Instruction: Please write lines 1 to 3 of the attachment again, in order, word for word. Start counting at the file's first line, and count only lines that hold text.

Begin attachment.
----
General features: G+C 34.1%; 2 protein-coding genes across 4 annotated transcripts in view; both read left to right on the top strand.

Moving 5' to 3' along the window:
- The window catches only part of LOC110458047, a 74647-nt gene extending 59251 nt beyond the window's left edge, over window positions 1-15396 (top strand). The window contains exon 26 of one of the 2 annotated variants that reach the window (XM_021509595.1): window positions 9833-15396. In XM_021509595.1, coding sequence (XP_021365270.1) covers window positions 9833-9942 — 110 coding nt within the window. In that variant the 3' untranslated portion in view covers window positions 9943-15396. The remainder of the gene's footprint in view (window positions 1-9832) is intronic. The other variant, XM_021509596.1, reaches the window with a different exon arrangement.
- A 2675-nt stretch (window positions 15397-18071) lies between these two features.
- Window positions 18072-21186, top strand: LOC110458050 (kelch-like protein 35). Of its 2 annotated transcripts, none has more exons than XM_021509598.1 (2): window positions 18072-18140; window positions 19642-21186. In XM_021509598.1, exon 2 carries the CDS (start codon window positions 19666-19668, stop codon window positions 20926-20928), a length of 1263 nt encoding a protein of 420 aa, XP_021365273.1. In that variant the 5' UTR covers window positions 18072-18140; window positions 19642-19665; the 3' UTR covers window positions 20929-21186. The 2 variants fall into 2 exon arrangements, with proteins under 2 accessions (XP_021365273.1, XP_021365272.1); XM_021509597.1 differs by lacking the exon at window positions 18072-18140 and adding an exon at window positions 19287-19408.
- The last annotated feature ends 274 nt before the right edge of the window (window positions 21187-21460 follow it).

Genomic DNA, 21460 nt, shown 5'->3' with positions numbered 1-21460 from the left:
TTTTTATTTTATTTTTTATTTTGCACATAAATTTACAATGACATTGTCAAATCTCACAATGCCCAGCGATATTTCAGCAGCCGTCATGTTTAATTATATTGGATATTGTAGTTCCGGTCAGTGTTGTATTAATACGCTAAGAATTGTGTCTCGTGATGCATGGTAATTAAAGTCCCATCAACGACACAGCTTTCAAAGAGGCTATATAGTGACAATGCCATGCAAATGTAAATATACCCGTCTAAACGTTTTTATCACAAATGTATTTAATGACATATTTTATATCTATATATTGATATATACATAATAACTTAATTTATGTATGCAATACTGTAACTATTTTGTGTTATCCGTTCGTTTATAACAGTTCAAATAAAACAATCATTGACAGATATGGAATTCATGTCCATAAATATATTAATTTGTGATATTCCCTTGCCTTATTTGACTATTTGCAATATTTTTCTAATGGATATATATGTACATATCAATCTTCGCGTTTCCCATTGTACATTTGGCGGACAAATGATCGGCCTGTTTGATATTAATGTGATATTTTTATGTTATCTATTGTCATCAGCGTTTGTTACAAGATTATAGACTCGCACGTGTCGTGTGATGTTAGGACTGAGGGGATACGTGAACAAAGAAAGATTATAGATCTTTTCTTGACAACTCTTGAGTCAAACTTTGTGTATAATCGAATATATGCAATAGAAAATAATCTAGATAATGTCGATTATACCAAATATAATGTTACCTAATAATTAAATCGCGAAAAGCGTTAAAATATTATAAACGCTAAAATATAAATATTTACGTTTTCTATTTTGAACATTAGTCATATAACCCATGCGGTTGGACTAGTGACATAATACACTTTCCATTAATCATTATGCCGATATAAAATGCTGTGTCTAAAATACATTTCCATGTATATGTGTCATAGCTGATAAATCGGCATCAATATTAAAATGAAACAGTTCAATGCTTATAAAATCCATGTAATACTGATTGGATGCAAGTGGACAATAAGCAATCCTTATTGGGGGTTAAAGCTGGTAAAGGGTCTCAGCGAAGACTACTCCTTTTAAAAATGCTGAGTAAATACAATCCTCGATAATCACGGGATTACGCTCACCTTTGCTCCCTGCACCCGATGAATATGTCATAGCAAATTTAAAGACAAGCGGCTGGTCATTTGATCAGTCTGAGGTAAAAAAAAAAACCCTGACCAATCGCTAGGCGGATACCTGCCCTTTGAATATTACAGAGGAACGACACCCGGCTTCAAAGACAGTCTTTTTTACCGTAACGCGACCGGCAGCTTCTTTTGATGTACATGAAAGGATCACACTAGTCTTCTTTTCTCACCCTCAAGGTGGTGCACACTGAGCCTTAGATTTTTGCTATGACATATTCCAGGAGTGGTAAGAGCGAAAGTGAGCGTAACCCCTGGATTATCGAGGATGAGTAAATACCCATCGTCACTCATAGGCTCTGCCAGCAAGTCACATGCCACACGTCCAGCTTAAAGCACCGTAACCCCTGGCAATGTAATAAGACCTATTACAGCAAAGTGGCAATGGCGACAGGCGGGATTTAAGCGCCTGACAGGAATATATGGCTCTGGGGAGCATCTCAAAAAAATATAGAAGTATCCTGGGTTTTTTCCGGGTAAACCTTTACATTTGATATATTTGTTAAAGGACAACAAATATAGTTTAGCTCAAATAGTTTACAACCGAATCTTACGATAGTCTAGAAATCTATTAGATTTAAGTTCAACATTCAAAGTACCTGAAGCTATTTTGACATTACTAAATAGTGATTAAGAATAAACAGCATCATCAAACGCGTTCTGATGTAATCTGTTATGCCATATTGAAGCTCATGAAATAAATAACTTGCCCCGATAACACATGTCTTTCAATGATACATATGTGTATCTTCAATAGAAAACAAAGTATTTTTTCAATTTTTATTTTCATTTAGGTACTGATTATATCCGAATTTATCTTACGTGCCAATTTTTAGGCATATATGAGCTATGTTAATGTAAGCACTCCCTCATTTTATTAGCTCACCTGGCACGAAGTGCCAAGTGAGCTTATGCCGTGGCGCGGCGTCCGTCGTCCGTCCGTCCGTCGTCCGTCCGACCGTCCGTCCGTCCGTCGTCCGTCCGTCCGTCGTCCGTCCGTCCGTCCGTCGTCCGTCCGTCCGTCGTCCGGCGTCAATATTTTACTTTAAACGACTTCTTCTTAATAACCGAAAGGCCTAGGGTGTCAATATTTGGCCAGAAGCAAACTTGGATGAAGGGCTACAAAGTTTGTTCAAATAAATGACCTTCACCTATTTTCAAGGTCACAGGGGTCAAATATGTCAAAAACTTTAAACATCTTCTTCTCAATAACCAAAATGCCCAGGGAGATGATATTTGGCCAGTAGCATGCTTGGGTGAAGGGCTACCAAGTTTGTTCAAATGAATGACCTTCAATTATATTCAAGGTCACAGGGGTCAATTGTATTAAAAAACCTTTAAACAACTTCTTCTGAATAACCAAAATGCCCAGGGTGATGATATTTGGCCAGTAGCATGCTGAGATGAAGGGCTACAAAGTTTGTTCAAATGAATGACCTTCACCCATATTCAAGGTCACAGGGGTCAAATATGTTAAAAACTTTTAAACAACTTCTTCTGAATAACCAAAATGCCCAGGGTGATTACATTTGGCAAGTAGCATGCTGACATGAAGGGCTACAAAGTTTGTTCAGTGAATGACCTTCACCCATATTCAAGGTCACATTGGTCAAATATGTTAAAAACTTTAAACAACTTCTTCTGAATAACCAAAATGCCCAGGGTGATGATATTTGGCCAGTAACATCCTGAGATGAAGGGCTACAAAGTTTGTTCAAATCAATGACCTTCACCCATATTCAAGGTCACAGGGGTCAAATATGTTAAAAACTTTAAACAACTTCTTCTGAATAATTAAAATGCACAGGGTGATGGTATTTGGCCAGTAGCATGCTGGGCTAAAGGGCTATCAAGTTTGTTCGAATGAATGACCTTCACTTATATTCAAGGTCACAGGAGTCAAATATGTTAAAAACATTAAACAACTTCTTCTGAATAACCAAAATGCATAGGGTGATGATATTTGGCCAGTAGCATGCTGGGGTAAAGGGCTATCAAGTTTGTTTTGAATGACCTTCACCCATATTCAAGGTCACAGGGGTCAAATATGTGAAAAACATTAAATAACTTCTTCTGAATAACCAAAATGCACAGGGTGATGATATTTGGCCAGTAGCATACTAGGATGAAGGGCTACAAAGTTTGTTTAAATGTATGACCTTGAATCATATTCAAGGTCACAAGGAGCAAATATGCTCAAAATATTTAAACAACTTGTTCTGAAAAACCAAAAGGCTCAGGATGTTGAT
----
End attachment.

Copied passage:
General features: G+C 34.1%; 2 protein-coding genes across 4 annotated transcripts in view; both read left to right on the top strand.

Moving 5' to 3' along the window:
- The window catches only part of LOC110458047, a 74647-nt gene extending 59251 nt beyond the window's left edge, over window positions 1-15396 (top strand). The window contains exon 26 of one of the 2 annotated variants that reach the window (XM_021509595.1): window positions 9833-15396. In XM_021509595.1, coding sequence (XP_021365270.1) covers window positions 9833-9942 — 110 coding nt within the window. In that variant the 3' untranslated portion in view covers window positions 9943-15396. The remainder of the gene's footprint in view (window positions 1-9832) is intronic. The other variant, XM_021509596.1, reaches the window with a different exon arrangement.